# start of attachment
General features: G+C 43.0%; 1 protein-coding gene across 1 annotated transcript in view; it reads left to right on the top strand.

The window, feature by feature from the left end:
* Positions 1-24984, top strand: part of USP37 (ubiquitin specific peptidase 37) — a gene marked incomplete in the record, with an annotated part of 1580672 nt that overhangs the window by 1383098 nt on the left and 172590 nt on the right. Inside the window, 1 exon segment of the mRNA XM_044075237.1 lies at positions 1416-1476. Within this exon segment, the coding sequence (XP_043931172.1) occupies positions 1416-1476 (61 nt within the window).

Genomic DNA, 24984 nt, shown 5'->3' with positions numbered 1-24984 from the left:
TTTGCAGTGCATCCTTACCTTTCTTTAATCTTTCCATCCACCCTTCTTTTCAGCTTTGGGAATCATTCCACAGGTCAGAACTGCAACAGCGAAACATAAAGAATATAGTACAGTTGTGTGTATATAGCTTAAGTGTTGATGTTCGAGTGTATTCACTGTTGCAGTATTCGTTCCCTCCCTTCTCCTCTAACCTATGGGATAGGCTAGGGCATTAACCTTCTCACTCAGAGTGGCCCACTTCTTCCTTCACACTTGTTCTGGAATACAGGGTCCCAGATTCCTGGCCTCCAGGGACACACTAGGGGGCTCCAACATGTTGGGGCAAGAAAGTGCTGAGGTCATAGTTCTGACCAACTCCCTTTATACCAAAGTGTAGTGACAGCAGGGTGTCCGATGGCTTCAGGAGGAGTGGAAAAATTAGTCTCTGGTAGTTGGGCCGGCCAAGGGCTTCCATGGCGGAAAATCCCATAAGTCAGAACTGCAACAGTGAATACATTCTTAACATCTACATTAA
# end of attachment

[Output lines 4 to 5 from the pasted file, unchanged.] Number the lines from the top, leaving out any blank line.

Genomic DNA, 24984 nt, shown 5'->3' with positions numbered 1-24984 from the left:
TTTGCAGTGCATCCTTACCTTTCTTTAATCTTTCCATCCACCCTTCTTTTCAGCTTTGGGAATCATTCCACAGGTCAGAACTGCAACAGCGAAACATAAAGAATATAGTACAGTTGTGTGTATATAGCTTAAGTGTTGATGTTCGAGTGTATTCACTGTTGCAGTATTCGTTCCCTCCCTTCTCCTCTAACCTATGGGATAGGCTAGGGCATTAACCTTCTCACTCAGAGTGGCCCACTTCTTCCTTCACACTTGTTCTGGAATACAGGGTCCCAGATTCCTGGCCTCCAGGGACACACTAGGGGGCTCCAACATGTTGGGGCAAGAAAGTGCTGAGGTCATAGTTCTGACCAACTCCCTTTATACCAAAGTGTAGTGACAGCAGGGTGTCCGATGGCTTCAGGAGGAGTGGAAAAATTAGTCTCTGGTAGTTGGGCCGGCCAAGGGCTTCCATGGCGGAAAATCCCATAAGTCAGAACTGCAACAGTGAATACATTCTTAACATCTACATTAA